I'm just thinking/asking out loud. And of course I'm asking from a carry standpoint, not a competition standpoint. I'd prefer to compete in the same method I carry...in order to make my carry draw faster, not the other way around.
    *** IN CASE OF EMERGENCY, DIAL - 1911 ***

    Dan Wesson / CZ: Pointman 7, Stainless .45 ACP
    LaserMax, Carbon Fiber Ultra-thin Grips, Milt Sparks VM2, Milt Sparks 1.5" Tapered Gun Belt, Nickel Buckle, Galco Dual Magazine Carrier

    Charles Daly: Field Hunter VR-MC, Semi-Auto 12g

  6. #21
    Senior Member Array KC135's Avatar
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    While I like to step to the left when presenting firearm, another solution is pages 58 and 59 of No Second Place Winner by Bill Jordan.

    Try it, it works.
    Keep the shotgun handy!!

  7. #22
    Member Array cgraham's Avatar
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    KC123 and tuckable draw

    KC125 - can you summarize that maneuver - rather than force me to run out and but the book rematurely? Thanks

    I didn't see any comments about draw from tuckable holsters for daily wear so far. I haven't found a perfect design so far: the belt clips are always inadequate or too obvious.

    Anyone care to comment?

  8. #23
    New Member Array Jetboy's Avatar
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    The Flick Tecnique

    I put a small slit in a few inches up the fold where the buttons and button holes are on my light shirts, and drop a round of 40 cal. ball ammo in each side to help give the shirt some weight to stay out of the way when you flick it up to draw. It also helps with the wind problem. Just don't forget to take them out before the shirt goes in the laundry!!!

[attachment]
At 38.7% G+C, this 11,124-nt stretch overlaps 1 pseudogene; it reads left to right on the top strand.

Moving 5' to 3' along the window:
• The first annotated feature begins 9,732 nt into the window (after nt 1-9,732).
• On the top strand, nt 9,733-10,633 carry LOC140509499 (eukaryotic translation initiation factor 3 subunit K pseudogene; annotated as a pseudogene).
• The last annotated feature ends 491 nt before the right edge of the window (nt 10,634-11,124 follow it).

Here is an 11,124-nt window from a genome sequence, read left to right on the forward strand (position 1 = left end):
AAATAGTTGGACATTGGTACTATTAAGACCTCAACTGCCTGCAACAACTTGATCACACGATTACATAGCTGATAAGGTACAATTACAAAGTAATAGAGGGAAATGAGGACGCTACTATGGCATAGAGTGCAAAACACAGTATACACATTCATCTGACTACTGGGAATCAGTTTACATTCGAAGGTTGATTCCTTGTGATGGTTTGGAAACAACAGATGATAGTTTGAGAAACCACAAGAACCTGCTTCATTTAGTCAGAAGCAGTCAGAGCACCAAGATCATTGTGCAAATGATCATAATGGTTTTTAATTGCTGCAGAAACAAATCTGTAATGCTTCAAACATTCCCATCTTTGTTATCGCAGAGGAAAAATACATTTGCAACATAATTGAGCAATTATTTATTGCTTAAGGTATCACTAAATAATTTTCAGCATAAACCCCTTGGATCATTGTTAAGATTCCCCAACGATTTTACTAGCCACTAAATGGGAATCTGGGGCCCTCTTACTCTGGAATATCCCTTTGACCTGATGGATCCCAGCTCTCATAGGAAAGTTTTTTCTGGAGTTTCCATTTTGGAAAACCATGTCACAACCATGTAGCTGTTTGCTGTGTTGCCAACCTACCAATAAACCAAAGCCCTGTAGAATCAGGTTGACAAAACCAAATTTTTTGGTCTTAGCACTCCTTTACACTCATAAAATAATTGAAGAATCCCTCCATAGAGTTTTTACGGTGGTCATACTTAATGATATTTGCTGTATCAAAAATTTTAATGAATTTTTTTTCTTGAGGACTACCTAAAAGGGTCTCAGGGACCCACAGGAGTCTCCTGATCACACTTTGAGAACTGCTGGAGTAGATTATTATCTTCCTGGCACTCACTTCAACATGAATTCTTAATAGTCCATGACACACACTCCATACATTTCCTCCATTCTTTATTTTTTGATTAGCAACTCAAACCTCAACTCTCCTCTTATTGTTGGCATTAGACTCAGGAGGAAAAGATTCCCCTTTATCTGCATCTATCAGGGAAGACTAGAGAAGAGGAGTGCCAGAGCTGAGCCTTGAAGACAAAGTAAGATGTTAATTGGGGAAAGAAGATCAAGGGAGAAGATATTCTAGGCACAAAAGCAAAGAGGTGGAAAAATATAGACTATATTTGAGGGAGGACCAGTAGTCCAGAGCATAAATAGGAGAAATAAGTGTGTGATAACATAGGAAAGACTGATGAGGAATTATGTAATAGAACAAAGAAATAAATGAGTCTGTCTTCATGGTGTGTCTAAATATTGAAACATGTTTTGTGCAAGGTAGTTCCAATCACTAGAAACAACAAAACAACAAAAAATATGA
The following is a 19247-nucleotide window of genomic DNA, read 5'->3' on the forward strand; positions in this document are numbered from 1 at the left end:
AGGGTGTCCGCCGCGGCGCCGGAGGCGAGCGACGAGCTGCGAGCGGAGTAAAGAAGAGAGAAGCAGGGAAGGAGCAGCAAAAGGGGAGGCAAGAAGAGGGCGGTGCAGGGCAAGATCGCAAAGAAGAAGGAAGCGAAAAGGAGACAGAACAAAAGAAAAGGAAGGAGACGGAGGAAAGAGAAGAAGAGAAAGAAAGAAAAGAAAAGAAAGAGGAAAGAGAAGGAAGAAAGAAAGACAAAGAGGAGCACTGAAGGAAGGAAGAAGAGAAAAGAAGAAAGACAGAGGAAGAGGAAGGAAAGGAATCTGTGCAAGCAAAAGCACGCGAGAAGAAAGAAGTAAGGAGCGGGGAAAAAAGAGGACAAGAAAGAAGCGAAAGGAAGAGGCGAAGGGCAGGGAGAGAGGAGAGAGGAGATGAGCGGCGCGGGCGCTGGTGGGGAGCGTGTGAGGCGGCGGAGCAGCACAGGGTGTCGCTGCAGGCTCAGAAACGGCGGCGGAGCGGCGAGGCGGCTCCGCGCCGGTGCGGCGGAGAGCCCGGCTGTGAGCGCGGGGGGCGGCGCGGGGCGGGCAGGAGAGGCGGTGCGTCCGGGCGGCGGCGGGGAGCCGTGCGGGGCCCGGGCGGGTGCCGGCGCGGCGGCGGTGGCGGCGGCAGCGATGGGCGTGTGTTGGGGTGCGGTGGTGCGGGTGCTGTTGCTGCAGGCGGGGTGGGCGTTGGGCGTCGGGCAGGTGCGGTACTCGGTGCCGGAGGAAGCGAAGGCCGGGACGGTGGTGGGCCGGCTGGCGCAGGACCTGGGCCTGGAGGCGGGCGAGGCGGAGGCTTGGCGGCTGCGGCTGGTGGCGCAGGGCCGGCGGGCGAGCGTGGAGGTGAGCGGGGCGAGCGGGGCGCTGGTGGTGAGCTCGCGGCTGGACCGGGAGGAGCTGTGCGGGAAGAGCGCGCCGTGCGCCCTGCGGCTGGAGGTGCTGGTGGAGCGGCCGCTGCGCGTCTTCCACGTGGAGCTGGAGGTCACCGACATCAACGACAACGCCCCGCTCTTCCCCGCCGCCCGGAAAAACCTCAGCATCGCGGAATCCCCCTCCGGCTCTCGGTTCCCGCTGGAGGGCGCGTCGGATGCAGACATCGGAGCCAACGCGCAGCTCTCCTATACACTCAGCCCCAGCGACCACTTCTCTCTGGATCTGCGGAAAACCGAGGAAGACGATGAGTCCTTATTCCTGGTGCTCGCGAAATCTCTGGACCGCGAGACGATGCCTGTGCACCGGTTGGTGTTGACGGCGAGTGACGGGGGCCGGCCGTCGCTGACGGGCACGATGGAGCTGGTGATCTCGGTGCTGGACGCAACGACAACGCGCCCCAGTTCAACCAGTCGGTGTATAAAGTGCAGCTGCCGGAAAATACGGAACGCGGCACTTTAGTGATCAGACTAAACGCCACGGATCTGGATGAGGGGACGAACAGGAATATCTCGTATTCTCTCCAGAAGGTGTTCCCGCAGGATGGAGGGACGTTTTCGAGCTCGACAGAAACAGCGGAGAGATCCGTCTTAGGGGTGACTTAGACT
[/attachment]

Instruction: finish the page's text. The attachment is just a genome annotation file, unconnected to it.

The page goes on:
9. #24
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    I think you should try some stainless washers instead. You should be able to leave those in there. Experiment by continuing to add them until you get the weight just right, then sew up the hole.
    *** IN CASE OF EMERGENCY, DIAL - 1911 ***

    Dan Wesson / CZ: Pointman 7, Stainless .45 ACP
    LaserMax, Carbon Fiber Ultra-thin Grips, Milt Sparks VM2, Milt Sparks 1.5" Tapered Gun Belt, Nickel Buckle, Galco Dual Magazine Carrier

    Charles Daly: Field Hunter VR-MC, Semi-Auto 12g

  10. #25
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    Shot in the bottom seams(hems?) works as well, also with enough, can double as an improvised black jack!(just kidding about the jack part)

  11. #26
    Member Array cgraham's Avatar
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    KC125 - can you summarize that maneuver in No 2nd Place Winner - rather than force me to run out and but the book prematurely? Thanks

    (I posted the Q but you probably didn't go back to the thread)

  12. #27
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    Quote Originally Posted by warwagon
    Shot in the bottom seams(hems?) works as well, also with enough, can double as an improvised black jack!(just kidding about the jack part)
    Wouldn't shot and normal steel washers rust? Thats why I recommended the stainless washers. You could sew them in and leave them.
    *** IN CASE OF EMERGENCY, DIAL - 1911 ***

    Dan Wesson / CZ: Pointman 7, Stainless .45 ACP
    LaserMax, Carbon Fiber Ultra-thin Grips, Milt Sparks VM2, Milt Sparks 1.5" Tapered Gun Belt, Nickel Buckle, Galco Dual Magazine Carrier

    Charles Daly: Field Hunter VR-MC, Semi-Auto 12g

  13. #28
    Senior Member Array KC135's Avatar
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    cgraham--a little hard to describe--but: For me it is a hip movement either right or left depending on where you wish to leave the garment. Knees need to be flexed. Cover will tend to be clear of gun for an instant.

    Check your local library, almost all have the book.

    Give it a try in front of a mirror--with an empty gun checked at least three times, and a safe background.
    Keep the shotgun handy!!